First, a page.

Whether you’re planning an extended tour to far-flung locations or you’re driving a couple of hundred miles for a family break, saving space with packing and storing can make the trip more enjoyable and even net you some extra income.
Short Travel Tips
Light packing keeps you more mobile as you’re not bogged down with unnecessary bags, but it has its disadvantages. You don’t, for instance, want to miss out on surprise events because you don’t have the right clothes with you. The temptation is to pack everything ‘just in case’ and end up with several suitcases.
Don’t Take What You Don’t Need
Unless you’re camping, you don’t need to carry along towels, an extensive collection of beauty or shower products or equipment. Hotels will often supply everything right down to a hairdryer, although you should check first to make sure. Buy small sizes of toiletries when you reach your destination instead of carrying along full sized bottles of everything.
For most holidays, you don’t need more than two pairs of shoes, one for walking or sightseeing and one dressier pair for evenings out. Flip-flops or beach shoes don’t count.
As long as you’re not in some very remote location, there are always shops for emergency purchases, but chances are you won’t miss what you don’t take. If you know you’re a chronic overpacker, lay out everything you think you need, then try to cut the amount in half.
Build Versatility into Your Wardrobe
Only take clothes that serve more than one purpose. Would a shirt double as a jacket? Would a scarf double as a belt or shawl? Consider ways you could dress up casual clothes in case a more formal or dressed up appearance is needed. A crisp white shirt looks smarter with jeans than a T-shirt, for instance, or dress up simple day dresses with a belt and heels.
Keeping the colour palette to no more than three different colours helps too. Your wardrobe will be more versatile when everything goes with everything else. Never pack something that has to be worn only with one or two other things.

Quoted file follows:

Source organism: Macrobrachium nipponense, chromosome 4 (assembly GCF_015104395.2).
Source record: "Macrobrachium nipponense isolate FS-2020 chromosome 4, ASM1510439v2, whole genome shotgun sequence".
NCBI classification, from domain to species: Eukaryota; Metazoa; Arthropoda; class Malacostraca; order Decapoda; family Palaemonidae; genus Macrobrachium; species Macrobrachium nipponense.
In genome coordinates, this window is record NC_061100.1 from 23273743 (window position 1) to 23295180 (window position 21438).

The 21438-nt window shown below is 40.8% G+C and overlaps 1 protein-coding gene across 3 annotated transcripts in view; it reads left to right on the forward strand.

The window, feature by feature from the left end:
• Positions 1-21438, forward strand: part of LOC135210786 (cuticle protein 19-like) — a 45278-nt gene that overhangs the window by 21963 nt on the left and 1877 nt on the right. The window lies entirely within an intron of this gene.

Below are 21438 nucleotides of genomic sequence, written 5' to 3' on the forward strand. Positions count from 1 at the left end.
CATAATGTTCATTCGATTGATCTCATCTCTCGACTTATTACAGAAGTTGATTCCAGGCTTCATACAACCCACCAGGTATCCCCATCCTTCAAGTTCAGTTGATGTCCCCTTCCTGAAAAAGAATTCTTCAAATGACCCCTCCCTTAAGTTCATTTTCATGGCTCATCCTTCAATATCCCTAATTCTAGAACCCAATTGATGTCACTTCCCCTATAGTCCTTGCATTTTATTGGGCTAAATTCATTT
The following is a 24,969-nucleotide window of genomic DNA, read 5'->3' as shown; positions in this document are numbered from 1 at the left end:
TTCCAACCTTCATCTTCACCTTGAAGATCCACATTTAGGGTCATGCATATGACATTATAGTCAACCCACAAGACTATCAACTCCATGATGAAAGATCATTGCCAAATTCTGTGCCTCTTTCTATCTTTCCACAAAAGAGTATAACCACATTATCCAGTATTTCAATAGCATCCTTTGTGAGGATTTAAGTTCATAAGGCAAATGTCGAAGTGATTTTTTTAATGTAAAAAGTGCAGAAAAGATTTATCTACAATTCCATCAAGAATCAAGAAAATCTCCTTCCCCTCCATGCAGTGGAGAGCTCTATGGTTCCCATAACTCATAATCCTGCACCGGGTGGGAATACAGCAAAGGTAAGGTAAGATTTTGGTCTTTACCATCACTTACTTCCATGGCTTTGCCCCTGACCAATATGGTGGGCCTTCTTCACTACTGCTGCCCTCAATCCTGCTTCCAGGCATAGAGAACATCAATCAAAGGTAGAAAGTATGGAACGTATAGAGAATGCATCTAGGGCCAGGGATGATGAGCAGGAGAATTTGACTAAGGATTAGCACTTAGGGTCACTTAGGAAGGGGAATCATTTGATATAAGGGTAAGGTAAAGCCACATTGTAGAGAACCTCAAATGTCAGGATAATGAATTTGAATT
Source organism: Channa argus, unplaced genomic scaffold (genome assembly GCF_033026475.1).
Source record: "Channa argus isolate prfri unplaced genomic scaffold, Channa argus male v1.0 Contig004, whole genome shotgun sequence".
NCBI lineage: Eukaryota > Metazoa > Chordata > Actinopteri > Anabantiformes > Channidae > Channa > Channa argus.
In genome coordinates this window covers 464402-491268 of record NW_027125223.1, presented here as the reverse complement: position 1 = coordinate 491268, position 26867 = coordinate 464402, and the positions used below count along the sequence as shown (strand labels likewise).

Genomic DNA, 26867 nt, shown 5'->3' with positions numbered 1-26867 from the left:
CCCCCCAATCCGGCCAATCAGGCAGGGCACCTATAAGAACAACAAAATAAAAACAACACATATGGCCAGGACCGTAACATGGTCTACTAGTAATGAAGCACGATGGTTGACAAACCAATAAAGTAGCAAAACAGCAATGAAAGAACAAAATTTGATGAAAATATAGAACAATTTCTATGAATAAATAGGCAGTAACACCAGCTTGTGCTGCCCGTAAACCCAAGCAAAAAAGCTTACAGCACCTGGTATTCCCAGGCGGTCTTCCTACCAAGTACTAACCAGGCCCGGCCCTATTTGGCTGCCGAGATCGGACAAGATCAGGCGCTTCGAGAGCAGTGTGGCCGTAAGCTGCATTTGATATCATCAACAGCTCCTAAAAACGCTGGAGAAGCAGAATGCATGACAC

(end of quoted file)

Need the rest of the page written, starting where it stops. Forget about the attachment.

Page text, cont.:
Long Travel Tips
Naturally, you’ll pack more for longer trips but not much, and the same rules apply. Keep the weight down by packing fleeces instead of heavy cottons or woollens for cool climates, and pack for the destination. Clothing needs are different for a beach holiday than they are for a city break.
An often missed opportunity during a long trip, is to make the house earn its keep by renting it out while you’re gone. There are a couple of options:
1) A traditional let if you’re away for months or more. Ask local letting agencies about terms and what you’d need to do to get the house ready. Most traditional lets are on an unfurnished basis, so you’ll need somewhere to store your personal effects. Self storage is simple to arrange, doesn’t cost a lot and offers flexible terms if you don’t have exact departure and return dates. As well as lots of variety in room sizes, the locations are convenient and access is good for removal vans.
2) Short term lets to holidaymakers is a second opportunity. Companies such as Airbnb let you offer your home to fellow travellers, bringing in some income that can help with your own travel plans. Here, too, you’ll probably want to remove some personal items, but will need to leave most basic comforts (like entertainment systems, furniture, linen etc.) in place.
Both options pay for themselves in returned income, offsetting any storage costs incurred. Both also keep the house ticking over and more secure as it’s not left vacant for several months.
Bonus Tips for Long or Short Trips
Have an Itinerary — Some people prefer spontaneity but, if you can bear it, knowing in advance what you’ll be doing helps with packing. You won’t be tempted to pack evening clothes when you know you won’t need them.
Lists — Packing from a list helps in two ways:
1) Keep your clothes/holiday list for the following year’s travels, making a note of anything you took but didn’t use. This helps you eliminate it from the list next time.
2) If you’re storing items, lists help you remember what you stored and where, so unpacking is more efficient. Itineraries of items left in situ may be needed, so building lists of what you pack and what you leave behind also completes this task at the first pass.
We all have our own ways of doing things, and there’s no right or wrong. Whether you’re saving space in your suitcase or space at home or in storage, these tips will help you get the most out of both long and short travel adventures.